In 1999, in the village of Sabden, Lancashire, Assistant Commissioner Florence Lovelady attends the funeral of Larry Glassbrook. Back in 1969, Glassbrook murdered teenager Patricia "Patsy" Wood. Thanks to a series of photos identified early in the process, Glassbrook was convicted of another two killings. Florence recalls Glassbrook well; she actually chose to lodge with his family. When Florence first moved to Sabden, she thought of the Glassbrooks as "colorful exotic birds" living on the outskirts of the village in a large detached house.
The police procedural aspects of Bolton's novel are familiar, but there are also characteristics that show the story as something new--beginning with Florence, who churns with fierce intelligence and independence. As one of the first women in Sabden's fledgling police force, Florence is determined to ignore her colleagues' entrenched misogyny and rise through the ranks on her own merits. The novel is as much about Florence's journey as about Patsy's murder investigation, as Florence has to fight to be taken seriously by the all-male squad room, a task complicated by the attentions of Detective Constable Tom Devine, of a similar age but more senior. Florence is not "popular down the nick." Her colleagues think "she's better than the rest of them" and that everyone at the station has an unreasonable prejudice about anywhere south of Manchester.
But there's Patsy's case to solve, and it's a grisly one. Glassbrook was arrested and subsequently convicted, but there were many gaps in the detectives' knowledge of the case. Florence has spent the better part of these thirty years trying to come to terms with the ghosts of wrongful condition. Each of Larry's victims were found with a single effigy, hogtied hands and feet and blackthorn piercing their eyes, ears and mouths.
Given Florence's role, the discovery of an effigy in her likeness moves her directly into the line of fire. After being ignored for so long, she's not going to let go, especially now that she has Ben's help in trying to retrace Glassbrook's last moments and to research the Pendle Witches, men and women hanged for witchcraft in the 17th century. From a voice calling out for help to a newly dug grave, the case is revealed to be far worse than simply someone stealing into dark churchyards and unearthing missing girls.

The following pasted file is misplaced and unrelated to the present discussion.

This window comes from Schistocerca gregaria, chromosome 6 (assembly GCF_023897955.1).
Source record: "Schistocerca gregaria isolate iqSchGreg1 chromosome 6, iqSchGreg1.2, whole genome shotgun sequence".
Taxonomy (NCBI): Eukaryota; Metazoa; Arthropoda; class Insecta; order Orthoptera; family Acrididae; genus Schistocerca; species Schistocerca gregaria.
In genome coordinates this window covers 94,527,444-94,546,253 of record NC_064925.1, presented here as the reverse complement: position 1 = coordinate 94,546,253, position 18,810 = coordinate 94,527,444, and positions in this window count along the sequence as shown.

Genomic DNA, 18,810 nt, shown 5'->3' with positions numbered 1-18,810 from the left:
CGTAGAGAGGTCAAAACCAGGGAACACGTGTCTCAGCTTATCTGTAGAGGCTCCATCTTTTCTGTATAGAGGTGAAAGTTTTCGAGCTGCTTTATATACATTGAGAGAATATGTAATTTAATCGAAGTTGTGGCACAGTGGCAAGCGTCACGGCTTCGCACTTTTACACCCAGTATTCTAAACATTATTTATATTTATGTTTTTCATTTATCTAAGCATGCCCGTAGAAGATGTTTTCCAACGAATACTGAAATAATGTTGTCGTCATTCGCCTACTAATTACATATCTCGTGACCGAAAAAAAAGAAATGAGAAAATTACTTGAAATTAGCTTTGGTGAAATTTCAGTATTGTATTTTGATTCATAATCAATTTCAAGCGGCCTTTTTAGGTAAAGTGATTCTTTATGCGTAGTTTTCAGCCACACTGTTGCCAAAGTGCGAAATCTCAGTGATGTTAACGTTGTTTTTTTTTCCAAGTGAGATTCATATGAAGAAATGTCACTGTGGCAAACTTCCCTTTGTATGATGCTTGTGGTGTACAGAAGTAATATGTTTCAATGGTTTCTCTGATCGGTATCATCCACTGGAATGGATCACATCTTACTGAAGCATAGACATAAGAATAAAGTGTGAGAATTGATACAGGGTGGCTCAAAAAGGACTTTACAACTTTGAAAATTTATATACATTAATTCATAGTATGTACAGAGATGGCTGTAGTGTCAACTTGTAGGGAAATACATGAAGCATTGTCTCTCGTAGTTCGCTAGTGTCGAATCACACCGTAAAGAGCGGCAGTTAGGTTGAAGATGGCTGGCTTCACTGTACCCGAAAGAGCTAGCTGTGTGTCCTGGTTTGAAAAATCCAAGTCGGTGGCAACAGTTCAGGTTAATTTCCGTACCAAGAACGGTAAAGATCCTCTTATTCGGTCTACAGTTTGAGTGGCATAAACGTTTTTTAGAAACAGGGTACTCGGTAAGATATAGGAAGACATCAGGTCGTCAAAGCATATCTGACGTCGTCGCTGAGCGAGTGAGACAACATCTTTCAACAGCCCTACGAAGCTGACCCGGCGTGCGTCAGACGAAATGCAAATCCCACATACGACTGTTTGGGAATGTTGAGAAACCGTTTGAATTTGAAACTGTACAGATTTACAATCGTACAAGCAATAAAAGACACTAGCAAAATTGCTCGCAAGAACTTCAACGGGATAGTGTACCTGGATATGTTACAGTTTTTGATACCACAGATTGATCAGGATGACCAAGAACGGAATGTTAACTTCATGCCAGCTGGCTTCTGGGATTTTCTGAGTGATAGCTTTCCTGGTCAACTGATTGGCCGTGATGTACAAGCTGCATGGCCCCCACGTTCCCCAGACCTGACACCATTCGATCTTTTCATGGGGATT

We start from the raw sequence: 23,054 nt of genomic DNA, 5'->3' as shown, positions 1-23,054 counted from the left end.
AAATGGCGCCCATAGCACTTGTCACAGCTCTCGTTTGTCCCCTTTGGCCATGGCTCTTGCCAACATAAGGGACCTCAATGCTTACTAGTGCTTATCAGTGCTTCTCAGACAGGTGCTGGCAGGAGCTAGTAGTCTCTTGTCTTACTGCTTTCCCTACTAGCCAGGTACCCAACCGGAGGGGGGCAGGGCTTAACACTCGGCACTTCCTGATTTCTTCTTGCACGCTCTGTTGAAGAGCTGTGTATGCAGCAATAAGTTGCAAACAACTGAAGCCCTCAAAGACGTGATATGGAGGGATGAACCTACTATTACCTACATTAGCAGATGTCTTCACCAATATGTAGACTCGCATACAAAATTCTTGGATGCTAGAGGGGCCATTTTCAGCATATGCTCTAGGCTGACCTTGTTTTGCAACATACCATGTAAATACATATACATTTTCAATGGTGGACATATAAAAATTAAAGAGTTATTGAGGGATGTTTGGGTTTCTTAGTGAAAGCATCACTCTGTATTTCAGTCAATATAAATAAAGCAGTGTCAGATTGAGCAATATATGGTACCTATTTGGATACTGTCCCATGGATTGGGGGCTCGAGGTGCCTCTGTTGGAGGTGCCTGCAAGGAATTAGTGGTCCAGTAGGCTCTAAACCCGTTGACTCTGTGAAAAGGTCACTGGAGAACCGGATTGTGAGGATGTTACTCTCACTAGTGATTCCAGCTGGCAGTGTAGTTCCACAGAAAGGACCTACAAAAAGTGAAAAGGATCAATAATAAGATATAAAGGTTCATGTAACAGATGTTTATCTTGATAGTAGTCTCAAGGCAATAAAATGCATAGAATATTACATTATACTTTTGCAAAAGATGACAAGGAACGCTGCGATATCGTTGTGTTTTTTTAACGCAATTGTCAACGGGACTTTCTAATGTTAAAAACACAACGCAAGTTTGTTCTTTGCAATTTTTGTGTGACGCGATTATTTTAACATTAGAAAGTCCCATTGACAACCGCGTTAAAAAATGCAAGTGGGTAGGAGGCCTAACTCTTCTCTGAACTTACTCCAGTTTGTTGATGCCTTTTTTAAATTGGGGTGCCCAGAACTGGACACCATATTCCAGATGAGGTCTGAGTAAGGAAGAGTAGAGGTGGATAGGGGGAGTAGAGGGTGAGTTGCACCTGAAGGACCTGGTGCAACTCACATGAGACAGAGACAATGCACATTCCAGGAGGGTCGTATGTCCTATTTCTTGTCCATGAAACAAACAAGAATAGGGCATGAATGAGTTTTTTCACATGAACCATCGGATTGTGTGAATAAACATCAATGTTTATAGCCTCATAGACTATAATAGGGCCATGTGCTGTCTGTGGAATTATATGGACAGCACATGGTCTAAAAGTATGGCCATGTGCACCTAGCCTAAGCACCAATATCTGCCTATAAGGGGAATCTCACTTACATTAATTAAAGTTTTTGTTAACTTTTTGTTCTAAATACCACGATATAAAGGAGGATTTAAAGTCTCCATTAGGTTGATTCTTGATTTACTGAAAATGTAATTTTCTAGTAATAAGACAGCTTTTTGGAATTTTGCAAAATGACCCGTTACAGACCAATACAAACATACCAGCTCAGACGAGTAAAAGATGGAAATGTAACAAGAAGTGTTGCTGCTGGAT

Florence is, quite bluntly, fantastic, bearing herself with every inch of professional unflappability she needs in order to be taken seriously. For astute readers, her character should ring a bell: Prime Suspect's Jane Tennison, the most famous female police detective of them all. If Florence can't be liked, she'll settle for being respected. She makes very clear to Tom and to the other officers, particularly the legendary Detective Inspector Jack Sharples and Reg Bannister, Sabden's church warden, that she is more than capable of finding who killed Patsy. There's an implacable nature to Florence, which we see in her interactions with squad mates and in various interrogation scenes. She knows "the Glassbrook case" made her career and made her famous: "even now I see young officers nudging each other when they look away."
The mystery is solid, and Florence's last-gasp solution is sufficiently surprising and ingenious. The period detail is well-done, especially the men with their toiletries--Brut 33 and Old Spice--and the other scent that permeates the squad room: "a cloying, greasy smell." Somewhere in Sabden is the cold heart of a killer who takes pride in his work. Everyone at the station is tense and short-tempered. The secondary characters are mostly cyphers, especially Avril and Daphne, who give Florence a home and then take her to the site of Malkin Tower, the home of Old Mother Demdike and her family. With Daphne's talk of witchcraft, it's quite apparent that there is an attempt at dark magic here: the clay effigies and the abductions on the new moon. Lancashire seems beautiful inhospitable and unpredictable, but at times is "verging on savage."
Moving through this thriller with heart, the reader is ultimately tuned into Florence's great disappointments as well as her secrets and her great love for Ben. We end up breathing a great sigh of relief when the real perpetrator is finally caught. Flirting with the themes of memory, darkness and emptiness, The Craftsman reveals witches, the nebulous creatures that live in shadows, a sinister group of strangers who rely upon the syncretic nature of a small village of Sabden to impart their their wrath.